To eat one’s words – to have to take back one’s statements; to confess that one’s predictions were wrong.
We’ve all had to do it at some point and some of us do it more often than others. Some of us don’t even like to admit when it’s happening… denying every bite as we chew our way through painful realizations… that was me.
I was that girl – the one who claimed she’d never have sex with the wrong guy, never have sex too early in a relationship, never get herself into a situation that she wasn’t able to emotionally recover from… never never never, so full of I would nevers. Did I trash other people? No. Did I try to impose my “rules” on others? No. I simply retained that highfalutin idea, “I’m not stupid enough to let anything like that happen to me.” Well, you guessed it. I was. More importantly, I learned that intelligence had nothing to do with it, but I’ll come back to that.
For a long time, I was a big girl… girthy, if you will 😛 This kept me from dating until I slimmed down at the spinster age of 24. I say spinster, not because single 24 year olds are spinsters, but having my first date ever at 24? Yeah, I was definitely spinster. But I did it, I lost the weight. It was finally my time to be “normal” – to date, to be in a relationship, to kiss and cuddle, to fight with my boyfriend and make up, to have sex, to meet families and celebrate holidays together… everything everyone I knew had already been doing for 8 years. Wait, let’s just think about that for a second, I was 8 years behind. Wow, what a waste.
How does an inexperienced girl get her feet wet? Online dating. Ahh yes, folks, that’s right. I wanted to get out of my comfort zone by staying in my comfort zone. It worked, to a certain extent, up until I was forced out of that comfort zone and I found myself insanely nervous to be meeting people who I already felt a connection with. It seemed to up the stakes. Fast forward a bit to my first boyfriend. We met, things were amazing, we started dating, I was crazy about him. Fast forward a little further, we ended up having sex pretty early on in the relationship. He knowingly took my virginity and it was… well, there were no fireworks. It wasn’t painful, but it wasn’t pleasant either. I won’t go into details, this isn’t that kind of blog 😛 but it was definitely disappointing. I didn’t notice anything being weird about the way he left the next morning; he kissed me, said he’d call, said goodbye, blah blah. When I didn’t hear from him the next day, I started to wonder if what I’d been hoping to avoid was actually happening… had I been played? Was he done with me now? It certainly felt that way and I was already kicking myself for having sex that early on, breaking one of my “I would never…” rules. I texted him the next night, trying to be casual, hoping I was just over analyzing. His response paralyzed me. He really was done with me. He said I was “too easy”. That was it. 24 years of waiting and that’s how it all went down. My first time had happened and it was never going to be a happy memory for me. I regretted it, there are few things I regretted more, actually.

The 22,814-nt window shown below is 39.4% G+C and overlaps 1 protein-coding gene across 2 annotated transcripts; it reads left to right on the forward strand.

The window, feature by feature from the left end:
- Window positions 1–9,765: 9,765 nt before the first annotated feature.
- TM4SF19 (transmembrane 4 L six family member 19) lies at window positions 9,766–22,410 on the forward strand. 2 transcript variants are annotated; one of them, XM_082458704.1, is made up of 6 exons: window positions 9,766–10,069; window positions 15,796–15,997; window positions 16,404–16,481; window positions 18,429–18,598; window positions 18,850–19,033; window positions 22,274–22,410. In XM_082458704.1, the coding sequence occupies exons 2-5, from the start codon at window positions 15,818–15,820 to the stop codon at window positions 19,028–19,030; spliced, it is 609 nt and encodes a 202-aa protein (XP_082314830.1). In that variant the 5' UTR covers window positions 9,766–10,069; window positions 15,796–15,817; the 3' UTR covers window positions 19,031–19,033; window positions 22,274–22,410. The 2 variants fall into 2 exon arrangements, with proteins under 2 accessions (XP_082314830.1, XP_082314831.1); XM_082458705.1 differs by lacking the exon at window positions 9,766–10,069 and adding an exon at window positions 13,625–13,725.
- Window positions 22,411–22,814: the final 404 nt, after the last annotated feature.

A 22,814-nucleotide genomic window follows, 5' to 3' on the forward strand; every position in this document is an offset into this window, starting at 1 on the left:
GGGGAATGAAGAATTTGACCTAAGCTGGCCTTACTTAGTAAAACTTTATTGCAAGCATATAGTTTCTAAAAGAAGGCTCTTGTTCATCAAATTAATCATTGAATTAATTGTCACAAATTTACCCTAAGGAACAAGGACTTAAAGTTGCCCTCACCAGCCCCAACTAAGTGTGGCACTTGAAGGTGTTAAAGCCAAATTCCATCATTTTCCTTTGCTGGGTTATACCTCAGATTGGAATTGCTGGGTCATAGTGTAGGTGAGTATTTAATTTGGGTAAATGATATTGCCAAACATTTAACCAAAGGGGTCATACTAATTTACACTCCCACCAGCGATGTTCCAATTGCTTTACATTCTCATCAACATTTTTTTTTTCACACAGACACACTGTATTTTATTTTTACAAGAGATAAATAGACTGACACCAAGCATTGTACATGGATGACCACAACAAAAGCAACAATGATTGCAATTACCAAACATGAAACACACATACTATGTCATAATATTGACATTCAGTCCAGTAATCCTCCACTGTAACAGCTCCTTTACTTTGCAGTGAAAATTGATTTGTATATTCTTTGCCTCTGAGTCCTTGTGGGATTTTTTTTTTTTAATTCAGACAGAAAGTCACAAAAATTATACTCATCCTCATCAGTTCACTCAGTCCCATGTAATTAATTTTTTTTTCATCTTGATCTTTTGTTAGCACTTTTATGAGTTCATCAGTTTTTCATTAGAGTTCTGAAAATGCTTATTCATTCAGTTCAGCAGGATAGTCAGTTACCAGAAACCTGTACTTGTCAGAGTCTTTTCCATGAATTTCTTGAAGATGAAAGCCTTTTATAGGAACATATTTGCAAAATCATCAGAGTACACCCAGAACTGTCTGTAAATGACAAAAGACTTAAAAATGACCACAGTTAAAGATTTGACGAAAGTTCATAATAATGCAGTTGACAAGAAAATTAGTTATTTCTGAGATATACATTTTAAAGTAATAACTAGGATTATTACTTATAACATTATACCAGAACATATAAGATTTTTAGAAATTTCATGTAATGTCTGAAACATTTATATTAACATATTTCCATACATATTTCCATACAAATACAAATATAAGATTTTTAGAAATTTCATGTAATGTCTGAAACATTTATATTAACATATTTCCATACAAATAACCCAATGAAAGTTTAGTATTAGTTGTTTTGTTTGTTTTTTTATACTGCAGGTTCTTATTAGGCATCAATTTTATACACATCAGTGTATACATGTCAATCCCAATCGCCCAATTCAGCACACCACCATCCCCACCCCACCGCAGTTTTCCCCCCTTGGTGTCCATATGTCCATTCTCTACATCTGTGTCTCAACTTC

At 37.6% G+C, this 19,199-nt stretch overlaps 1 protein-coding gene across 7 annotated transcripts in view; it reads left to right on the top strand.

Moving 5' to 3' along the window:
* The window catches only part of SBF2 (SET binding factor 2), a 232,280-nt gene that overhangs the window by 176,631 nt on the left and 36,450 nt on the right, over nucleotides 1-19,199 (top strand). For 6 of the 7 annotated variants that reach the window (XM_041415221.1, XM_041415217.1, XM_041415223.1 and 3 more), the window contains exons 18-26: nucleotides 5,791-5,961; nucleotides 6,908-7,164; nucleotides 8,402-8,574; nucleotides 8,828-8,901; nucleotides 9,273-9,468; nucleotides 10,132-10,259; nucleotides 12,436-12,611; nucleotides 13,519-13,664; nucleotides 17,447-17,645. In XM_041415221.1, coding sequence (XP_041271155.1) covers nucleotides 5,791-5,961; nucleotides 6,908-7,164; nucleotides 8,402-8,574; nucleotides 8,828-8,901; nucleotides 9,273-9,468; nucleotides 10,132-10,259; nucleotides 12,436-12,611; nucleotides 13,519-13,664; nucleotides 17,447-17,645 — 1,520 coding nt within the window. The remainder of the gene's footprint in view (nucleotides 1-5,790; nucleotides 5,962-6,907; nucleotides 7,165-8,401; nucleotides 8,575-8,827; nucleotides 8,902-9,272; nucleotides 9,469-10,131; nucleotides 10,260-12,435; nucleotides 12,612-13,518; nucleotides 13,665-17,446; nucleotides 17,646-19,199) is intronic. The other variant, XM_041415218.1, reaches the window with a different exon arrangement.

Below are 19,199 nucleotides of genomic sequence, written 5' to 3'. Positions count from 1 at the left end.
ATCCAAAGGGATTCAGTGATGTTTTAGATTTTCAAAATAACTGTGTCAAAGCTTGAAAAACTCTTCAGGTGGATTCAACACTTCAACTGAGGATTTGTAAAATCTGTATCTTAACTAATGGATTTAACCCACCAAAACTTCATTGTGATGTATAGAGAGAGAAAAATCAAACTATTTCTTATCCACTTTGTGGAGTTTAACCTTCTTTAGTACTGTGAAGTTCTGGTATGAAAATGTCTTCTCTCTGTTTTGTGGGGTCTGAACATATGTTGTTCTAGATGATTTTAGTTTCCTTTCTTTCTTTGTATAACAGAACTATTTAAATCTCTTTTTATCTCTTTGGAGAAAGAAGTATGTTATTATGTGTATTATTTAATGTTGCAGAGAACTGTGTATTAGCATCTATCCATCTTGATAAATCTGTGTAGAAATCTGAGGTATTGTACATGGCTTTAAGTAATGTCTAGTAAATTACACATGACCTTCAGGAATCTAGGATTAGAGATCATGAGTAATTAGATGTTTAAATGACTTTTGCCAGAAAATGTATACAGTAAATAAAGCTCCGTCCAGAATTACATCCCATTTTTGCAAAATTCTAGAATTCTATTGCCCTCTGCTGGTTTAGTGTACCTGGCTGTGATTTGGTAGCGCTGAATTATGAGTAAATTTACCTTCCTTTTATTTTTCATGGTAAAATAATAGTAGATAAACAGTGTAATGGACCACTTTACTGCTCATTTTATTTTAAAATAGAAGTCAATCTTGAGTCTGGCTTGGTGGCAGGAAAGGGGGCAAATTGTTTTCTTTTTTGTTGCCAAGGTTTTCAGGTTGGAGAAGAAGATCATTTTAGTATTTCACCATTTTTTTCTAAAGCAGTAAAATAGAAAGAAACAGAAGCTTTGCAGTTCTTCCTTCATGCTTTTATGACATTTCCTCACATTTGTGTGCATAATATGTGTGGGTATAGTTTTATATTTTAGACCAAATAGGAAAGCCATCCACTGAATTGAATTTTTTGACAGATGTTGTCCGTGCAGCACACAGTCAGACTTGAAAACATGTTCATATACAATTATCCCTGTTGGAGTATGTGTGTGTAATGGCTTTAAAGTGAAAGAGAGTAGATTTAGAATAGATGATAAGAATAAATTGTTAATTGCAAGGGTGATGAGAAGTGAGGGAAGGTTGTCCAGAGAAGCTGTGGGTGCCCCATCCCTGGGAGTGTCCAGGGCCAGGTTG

So there I was, sinking in the residue of what I had promised to never do. I had sex with the wrong guy. I had sex too early in a relationship (whatever that means anyway). I’d been played. I’d gotten myself into a situation that I wasn’t really experienced enough to know how to handle normally. I was having to eat my words and I’d love to say that I was doing so gracefully, but I wasn’t. I fought it… hard.
Only now, 4 and a half years later, am I able to realize it wasn’t all my fault, and that what happened actually helped me understand people better, understand relationships better, understand sex better. That’s what I was talking about earlier, learning that intelligence didn’t matter here. Entering relationships trying to think logically and keeping it all “in the head” is no way to go about things. There is a balance needed, but I was trying to make the heart a rational beast, when it’s not. I was trying to make sex and lust a rational beast that could be tamed, and I was devastated when I found myself incapable of taming it when I felt things were “right”. While it didn’t work out for me, I am, in a way, happy that it happened the way it did. I am not the judgmental harsh ice queen I once was. This was a lesson I genuinely needed to learn the hard way. I now understand and sympathize so much better when people talk of making mistakes they regret. Yes, it was a mistake, a mistake that hurt me deeply and one I’m still struggling to recover from. However, I have to acknowledge, and feel grateful for, the way it also changed me for the better.